Network Working Group R. Braden
Request for Comments: 3109 ISI
Category: Informational R. Bush
Request to Move STD 39 to Historic Status
Status of this Memo
This memo provides information for the Internet community. It does
not specify an Internet standard of any kind. Distribution of this
memo is unlimited.
Copyright (C) The Internet Society (2001). All Rights Reserved.
This memo changes the status of STD 39, BBN Report 1822,
"Specification of the Interconnection of a Host and an IMP", from
Standard to Historic.
The Internet design grew out of the pioneering packet-switched
network called the ARPAnet. The ARPAnet was a mostly-US national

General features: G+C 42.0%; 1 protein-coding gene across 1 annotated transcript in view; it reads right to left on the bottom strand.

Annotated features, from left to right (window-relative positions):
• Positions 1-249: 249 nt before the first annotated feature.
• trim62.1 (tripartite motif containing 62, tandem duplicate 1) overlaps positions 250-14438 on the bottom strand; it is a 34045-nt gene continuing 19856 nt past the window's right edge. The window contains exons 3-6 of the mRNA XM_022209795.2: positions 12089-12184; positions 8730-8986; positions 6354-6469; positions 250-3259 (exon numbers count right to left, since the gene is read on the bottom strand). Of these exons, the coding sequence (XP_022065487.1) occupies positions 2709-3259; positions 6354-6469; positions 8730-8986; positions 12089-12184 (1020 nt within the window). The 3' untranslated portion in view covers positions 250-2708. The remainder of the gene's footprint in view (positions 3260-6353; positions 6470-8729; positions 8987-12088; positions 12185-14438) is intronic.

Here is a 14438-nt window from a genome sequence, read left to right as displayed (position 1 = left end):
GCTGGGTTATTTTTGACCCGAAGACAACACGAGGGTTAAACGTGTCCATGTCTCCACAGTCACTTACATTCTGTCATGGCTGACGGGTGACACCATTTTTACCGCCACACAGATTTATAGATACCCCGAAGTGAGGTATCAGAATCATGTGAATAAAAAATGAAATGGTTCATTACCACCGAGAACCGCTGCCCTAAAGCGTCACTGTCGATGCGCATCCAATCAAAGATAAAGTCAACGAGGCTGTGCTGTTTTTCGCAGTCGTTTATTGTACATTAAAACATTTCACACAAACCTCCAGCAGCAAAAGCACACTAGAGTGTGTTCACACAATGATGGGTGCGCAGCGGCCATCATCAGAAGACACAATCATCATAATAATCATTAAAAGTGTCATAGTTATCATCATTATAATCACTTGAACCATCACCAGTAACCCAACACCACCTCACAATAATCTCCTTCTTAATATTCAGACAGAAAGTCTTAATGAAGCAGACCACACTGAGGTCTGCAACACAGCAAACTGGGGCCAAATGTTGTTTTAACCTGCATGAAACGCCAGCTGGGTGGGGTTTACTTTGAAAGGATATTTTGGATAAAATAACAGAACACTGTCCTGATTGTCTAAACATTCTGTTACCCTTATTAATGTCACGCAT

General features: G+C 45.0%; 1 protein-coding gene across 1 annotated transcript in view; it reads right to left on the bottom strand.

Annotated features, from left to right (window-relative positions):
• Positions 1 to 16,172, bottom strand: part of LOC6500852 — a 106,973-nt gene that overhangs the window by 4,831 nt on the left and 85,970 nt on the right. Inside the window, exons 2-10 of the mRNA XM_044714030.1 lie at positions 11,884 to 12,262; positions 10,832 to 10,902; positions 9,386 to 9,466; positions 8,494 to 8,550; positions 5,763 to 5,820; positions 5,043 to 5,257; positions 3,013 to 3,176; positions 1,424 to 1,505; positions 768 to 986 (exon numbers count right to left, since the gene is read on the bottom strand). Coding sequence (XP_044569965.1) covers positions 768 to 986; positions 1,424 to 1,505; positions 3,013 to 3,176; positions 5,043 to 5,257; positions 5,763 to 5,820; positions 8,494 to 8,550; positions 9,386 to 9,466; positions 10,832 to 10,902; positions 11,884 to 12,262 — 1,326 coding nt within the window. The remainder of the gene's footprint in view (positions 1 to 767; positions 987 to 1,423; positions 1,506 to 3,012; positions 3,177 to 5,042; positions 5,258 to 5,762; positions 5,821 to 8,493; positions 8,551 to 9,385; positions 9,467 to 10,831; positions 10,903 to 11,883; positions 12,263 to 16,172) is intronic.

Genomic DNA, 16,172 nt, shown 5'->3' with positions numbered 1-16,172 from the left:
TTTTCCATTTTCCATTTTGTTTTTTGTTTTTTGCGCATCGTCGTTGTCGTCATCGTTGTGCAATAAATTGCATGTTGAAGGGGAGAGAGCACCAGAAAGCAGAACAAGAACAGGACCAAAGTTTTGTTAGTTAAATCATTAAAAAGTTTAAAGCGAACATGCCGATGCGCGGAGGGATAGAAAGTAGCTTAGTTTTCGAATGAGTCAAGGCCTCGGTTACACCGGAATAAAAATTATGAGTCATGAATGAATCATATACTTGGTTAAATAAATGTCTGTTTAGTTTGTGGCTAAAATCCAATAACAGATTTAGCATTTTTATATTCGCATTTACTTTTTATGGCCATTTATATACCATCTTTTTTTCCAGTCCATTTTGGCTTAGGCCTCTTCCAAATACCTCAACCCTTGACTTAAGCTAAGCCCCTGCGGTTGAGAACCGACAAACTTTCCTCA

network built of mini-computer packet switches, called Interface
Message Processors (IMPs), that were linked by 56kbps leased
telephone lines. The IMPs were designed and built by Bolt, Beranek,
and Neumann (BBN) under contract with ARPA, beginning in 1968. One
of BBN's first tasks was to define the standard hardware interface
between a host and a colocated IMP. This interface was described in
BBN Report 1822 [BBN1822], which was a bible for the administrators
of the many different hosts that connected to the ARPAnet.
The BBN Report 1822 host/IMP hardware interface was bit-serial and
asynchronous. In 1968, the 8-bit byte had not yet been adopted as an
industry standard, so the interface had to cope with word-based
machines with arbitrary word length -- some common word lengths were
8, 12, 16, 24, 36, and 60, but there were others. From the software
viewpoint, Report 1822 defined what would today be called the link-
layer access protocol for the ARPAnet.